Northern Manitoba communities need to be more proactive about creating opportunities for economic development.
That was the message conveyed by Chuck Davidson, president and CEO of Manitoba Chambers of Commerce, as he visited Flin Flon last week to meet with community and business leaders.
Davidson said some of the concerns he has been hearing from local business people focus around what Hudbay’s long-term plans may be.
“So what I am always encouraging is, are there opportunities to diversify and what are the economic development plans for Flin Flon?” he said in an interview with The Reminder.
Davidson emphasized that communities dependant on one industry have to be proactive about economic diversification, including clarifying and communicating what they have to offer to potential businesses.
“If you are simply hoping the phone’s going to [ring] one day and someone’s going to say, ‘Yeah, I want to set up a business in Flin Flon,’ you’re probably making a huge mistake,” said Davidson, who also addressed the Flin Flon and District Chamber of Commerce at a June 23 supper during his visit.
“Part of what I’m suggesting is putting that profile together for communities, saying, ‘Here’s what we have to offer,’ and then being proactive in determining what industries make sense for us outside of the mining industry, and how we can we build upon those here. That’s the work that communities need to start doing if they want to be able to attract new businesses, and I don’t think enough are doing that.”
Davidson said municipalities, provinces and chambers of commerce should all engage in the process of strategy building. He said sharing best practices among communities could also help build prosperity in the region.
“The challenges that Flin Flon is undertaking are no different from what’s going on in The Pas and Snow Lake and Churchill,” he said.
Common concerns Davidson identified include infrastructure limitations and workforce issues.
Davidson said plans are underway for the various northern chambers to meet on a regular basis, and he applauded recent efforts among Flin Flon, Creighton and Denare Beach leaders to meet to discuss economic development in the region.
“I was encouraged that they are looking at that approach in terms of how can you have those relationships and be on the same page…and doing things that are in the best interest of the region rather than trying to compete with each other,” he said.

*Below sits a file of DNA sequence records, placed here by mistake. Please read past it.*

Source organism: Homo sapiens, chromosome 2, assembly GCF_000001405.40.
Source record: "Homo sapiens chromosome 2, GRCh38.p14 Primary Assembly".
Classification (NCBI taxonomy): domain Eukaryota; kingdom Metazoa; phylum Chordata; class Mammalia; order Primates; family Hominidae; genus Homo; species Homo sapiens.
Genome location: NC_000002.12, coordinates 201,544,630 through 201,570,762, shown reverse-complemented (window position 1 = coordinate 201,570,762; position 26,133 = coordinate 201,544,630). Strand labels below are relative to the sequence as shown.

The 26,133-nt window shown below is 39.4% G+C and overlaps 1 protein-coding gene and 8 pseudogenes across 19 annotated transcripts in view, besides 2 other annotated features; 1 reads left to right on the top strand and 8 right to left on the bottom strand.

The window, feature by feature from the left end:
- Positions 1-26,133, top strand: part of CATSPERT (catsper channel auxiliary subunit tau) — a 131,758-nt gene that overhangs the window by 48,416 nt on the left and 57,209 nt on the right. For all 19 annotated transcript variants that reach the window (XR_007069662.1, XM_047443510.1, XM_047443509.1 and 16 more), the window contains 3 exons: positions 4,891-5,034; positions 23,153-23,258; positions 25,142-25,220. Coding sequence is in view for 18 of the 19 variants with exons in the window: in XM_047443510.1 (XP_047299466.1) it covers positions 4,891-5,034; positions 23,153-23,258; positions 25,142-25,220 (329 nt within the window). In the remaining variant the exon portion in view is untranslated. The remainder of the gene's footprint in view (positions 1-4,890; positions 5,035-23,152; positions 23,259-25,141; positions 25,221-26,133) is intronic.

In addition to developing local strategies, a long-term development strategy is crucial for building economic prosperity in northern Manitoba, Davidson said.
“The big challenge I see, specifically for northern Manitoba, is I don’t think there’s really a clear direction in terms of where the opportunities are,” Davidson said. “For a long time there hasn’t really been a discussion as to where northern Manitoba needs to go.”
Davidson said the new Manitoba government made a commitment during the election process to develop such a plan.
“The provincial government has outlined that they are going to be developing this northern strategy, and they’ve identified a number of key areas, whether it be economic development, whether it be infrastructure, whether it be tourism, whether it be workforce, so that’s a good thing,”
Davidson said the provincial government has indicated that it plans to go through a consultation process, and he is actively encouraging members of the business community to communicate with the government about what is happening on the ground in the North so they can have a say in strategy and policy decisions.
“Make sure that your voice is heard,” he said. “Give them a good understanding of what’s going on in your local community, what some of those challenges are, what some of the hardships are that businesses are dealing with.”
In addition to north-specific issues, Davidson said he often hears concerns from business people that the province’s business climate is not competitive enough, especially when compared with Saskatchewan.
“The personal income tax levels in Saskatchewan as compared with Manitoba are night and day,” he said. “…I’m taking a lot more home if I’m living in Saskatchewan, not to mention the fact that we have an eight per cent PST compared to a five per cent in Saskatchewan. We need to make sure that we are addressing those issues.
“We know it’s going to take time, but [the provincial government] needs to re-instill that confidence in the business community that this is a good place to start a business and for people to work.”